Vitamins and minerals are essential part of the diet regardless of how old you are, but with age comes a greater need to balance them into your diet to maintain health and to help you age gracefully.
With a healthy diet, you can get most of these naturally just through the act of eating, but older adults often experience changes that make it difficult to get the most from their food and may want to supplement vitamin and minerals in pill form. Vitamins are essential in helping the body resist infection, draw energy from food and maintain nerve health.
That said, supplementation can go too far. According to a survey published in The Journal of Nutrition, 29% of seniors said they were taking four or more supplements at a given time. This may be down to a lot of false claims and can become toxic if too much of one vitamin or mineral is taken. Additionally, the gel caps many supplements are contained in can cause nausea which affects the appetite.
Here is a list of essential vitamins and minerals which older adults will want to prioritize in their diet as the years progress. Consulting your physician for safety and dosage recommendations is advised.
A mineral important for bone and teeth health, calcium is an important part of the diet for adults in their 50s. During this time, bone loss is common, particularly in women. Calcium can be found in foods such as soybeans, dark-green leafy vegetables, sardines, canned salmon, certain types of tofu and of course, dairy products.
Available in fatty fish and the oils they produce as well as milk and cereal products, older adults need to maintain recommended amounts of vitamin D. While it is true that our skin produces vitamin D naturally in response to being exposed to sunlight, this effect decreases with age. Vitamin D is important because it supports bone health and prevents muscle weakness. This helps to protect against falls and low-impact fractures.
Insufficient amounts of magnesium in the system can pose a problem in that the risk of illness increases. Chronic conditions may develop as a result including type 2 diabetes, stroke, migraines, osteoporosis, hypertension and cardiovascular disease. For older adults, magnesium is an important mineral to consume, but the body doesn’t always make it easy. As we age, magnesium becomes harder for the body to absorb. One compounding factor is that older adults are more likely to have chronic diseases or take medications that can put them at risk of magnesium depletion. As a result, adults over the age of 50 should drink lots of water and eat foods containing large amounts of dietary fiber such as leafy greens, whole grains, beans, nuts and seeds.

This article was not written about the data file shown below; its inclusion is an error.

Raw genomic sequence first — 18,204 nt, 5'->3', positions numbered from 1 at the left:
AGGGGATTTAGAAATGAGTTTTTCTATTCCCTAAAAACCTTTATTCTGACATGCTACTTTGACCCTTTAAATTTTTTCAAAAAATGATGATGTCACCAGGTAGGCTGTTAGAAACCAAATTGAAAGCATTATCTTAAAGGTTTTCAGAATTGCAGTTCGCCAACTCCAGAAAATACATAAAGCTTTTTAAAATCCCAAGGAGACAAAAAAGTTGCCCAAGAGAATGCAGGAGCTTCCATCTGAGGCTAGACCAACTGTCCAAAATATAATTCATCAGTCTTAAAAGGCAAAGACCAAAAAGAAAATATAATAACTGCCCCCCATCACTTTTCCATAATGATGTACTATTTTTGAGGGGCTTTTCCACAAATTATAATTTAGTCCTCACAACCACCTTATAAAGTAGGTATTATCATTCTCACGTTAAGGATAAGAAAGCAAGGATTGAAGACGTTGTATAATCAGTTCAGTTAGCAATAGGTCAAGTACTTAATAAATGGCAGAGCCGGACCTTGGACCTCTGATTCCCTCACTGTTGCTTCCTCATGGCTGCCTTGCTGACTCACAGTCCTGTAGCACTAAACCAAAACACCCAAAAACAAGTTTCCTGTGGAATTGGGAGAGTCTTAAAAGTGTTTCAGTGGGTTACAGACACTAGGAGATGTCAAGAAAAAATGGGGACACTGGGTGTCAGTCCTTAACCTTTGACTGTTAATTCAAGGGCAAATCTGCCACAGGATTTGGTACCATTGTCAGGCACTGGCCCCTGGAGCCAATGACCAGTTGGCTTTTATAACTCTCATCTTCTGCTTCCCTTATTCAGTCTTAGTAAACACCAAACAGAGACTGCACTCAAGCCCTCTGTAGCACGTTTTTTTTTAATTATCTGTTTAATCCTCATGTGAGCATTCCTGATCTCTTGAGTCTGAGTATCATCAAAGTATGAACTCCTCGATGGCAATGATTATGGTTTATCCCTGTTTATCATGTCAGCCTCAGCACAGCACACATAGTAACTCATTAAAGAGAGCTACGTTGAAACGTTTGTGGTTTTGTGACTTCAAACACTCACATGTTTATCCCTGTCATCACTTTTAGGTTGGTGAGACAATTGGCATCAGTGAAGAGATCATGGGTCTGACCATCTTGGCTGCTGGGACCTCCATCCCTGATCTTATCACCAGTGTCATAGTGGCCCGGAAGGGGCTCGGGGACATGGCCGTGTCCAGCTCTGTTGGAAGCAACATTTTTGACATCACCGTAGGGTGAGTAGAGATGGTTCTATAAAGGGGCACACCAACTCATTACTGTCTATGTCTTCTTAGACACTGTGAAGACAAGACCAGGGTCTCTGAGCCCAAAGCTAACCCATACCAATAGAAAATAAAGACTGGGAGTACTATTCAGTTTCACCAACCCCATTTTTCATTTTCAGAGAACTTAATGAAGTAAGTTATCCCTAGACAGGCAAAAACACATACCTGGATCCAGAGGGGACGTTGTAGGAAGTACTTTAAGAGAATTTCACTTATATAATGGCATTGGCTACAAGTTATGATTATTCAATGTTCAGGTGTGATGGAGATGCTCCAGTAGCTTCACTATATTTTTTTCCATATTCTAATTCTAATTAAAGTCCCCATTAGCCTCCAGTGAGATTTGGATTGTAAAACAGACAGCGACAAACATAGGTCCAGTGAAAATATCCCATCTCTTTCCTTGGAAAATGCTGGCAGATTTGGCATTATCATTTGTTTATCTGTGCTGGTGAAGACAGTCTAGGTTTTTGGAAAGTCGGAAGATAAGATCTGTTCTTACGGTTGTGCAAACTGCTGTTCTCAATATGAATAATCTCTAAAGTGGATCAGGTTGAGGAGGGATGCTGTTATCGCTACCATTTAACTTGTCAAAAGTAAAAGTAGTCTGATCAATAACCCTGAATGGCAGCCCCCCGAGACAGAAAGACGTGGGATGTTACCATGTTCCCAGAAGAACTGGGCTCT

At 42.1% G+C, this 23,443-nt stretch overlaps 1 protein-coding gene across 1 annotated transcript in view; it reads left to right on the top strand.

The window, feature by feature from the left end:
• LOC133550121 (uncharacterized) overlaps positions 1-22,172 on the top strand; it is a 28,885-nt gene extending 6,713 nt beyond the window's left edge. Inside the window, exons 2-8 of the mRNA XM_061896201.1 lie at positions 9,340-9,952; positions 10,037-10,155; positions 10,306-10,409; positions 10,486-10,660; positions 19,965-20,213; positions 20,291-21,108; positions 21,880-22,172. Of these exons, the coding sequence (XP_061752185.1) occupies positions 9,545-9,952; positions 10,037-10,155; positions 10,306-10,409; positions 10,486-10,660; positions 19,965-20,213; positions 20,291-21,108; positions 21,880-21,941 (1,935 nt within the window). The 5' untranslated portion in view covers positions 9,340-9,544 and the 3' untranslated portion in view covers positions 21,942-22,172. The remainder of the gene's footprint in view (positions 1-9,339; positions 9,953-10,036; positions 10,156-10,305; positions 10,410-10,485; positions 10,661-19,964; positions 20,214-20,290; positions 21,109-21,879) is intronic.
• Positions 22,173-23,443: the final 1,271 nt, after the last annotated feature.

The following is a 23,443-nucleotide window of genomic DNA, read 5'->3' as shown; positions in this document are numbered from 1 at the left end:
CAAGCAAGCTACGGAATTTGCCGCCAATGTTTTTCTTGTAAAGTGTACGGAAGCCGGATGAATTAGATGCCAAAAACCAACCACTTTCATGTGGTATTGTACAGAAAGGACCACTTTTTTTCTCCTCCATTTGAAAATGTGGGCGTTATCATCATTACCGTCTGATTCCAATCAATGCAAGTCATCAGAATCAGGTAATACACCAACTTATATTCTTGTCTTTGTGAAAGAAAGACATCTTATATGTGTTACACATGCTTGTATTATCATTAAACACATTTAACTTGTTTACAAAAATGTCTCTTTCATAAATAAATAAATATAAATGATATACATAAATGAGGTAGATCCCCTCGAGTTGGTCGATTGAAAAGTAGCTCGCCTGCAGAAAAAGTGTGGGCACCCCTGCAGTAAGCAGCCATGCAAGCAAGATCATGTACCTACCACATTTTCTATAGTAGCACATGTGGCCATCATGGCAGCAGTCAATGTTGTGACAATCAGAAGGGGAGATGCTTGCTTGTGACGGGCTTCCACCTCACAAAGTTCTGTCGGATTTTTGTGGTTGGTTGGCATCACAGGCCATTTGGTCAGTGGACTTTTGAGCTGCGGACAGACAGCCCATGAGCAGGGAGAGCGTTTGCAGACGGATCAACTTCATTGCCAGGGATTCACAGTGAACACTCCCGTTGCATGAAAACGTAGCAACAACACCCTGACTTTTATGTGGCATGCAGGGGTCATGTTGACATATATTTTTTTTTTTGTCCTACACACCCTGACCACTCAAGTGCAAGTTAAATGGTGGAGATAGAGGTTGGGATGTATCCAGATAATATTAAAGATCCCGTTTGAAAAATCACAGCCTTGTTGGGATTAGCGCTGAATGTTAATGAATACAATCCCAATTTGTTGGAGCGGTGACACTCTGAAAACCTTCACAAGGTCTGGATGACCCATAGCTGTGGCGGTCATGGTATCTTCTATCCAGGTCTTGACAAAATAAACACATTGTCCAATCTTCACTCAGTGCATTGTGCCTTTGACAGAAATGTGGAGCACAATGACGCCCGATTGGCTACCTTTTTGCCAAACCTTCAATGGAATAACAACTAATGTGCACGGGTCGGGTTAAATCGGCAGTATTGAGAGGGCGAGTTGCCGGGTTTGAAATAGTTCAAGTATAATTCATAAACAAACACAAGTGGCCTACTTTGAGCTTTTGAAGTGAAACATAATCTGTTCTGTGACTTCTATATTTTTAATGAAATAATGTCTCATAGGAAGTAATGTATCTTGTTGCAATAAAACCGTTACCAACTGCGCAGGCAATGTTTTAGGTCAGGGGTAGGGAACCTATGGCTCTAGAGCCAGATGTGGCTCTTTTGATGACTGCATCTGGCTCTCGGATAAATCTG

A common vitamin to see taken in supplement form, B12 is important because deficiencies in the vitamin have consequences that include cognitive decline, nervous system failure and anemia. But we naturally get less of B12 with age because the stomach acid required to absorb it from food declines. It’s most commonly found in meat, fish, poultry and dairy products, but meat and dairy may be items that are older adults are instructed to eat less of, leading many toward the path of supplementation. It is a water-soluble vitamin, meaning whatever excess is in your system will be expelled in the urine.
Fatty acids are important, but one in particular, DHA, is the most abundant in foods that contain omega 3s such as nuts and fish. Benefits of getting plenty of omega 3s in your diet include improved blood flow, brain cell rejuvenation and improved mood and memory. But like other items on this list, DHA becomes harder to absorb with age, in this case by brain cells that need it to thrive. For this reason, supplementation is not uncommon, but it is something your doctor should monitor as too much omega 3 can lead blood to thin too much and cause a spike in vitamin A levels to the point it becomes excessive.
Present in a variety of fruits, veggies, dairy products and meats, potassium is important as it can help to eliminate kidney stones, lower blood pressure, prevent loss of muscle and bone mineral density and reduce the risk of stroke. Its role is to also regulate fluid balance and control the electrical activity of the heart. Bananas are known for having high amounts of potassium, but the foods that boast the greatest potassium power include beet greens and white, lima and soy beans. Potassium deficiency can cause constipation and fatigue, escalating to paralysis, respiratory failure, and painful gut obstructions.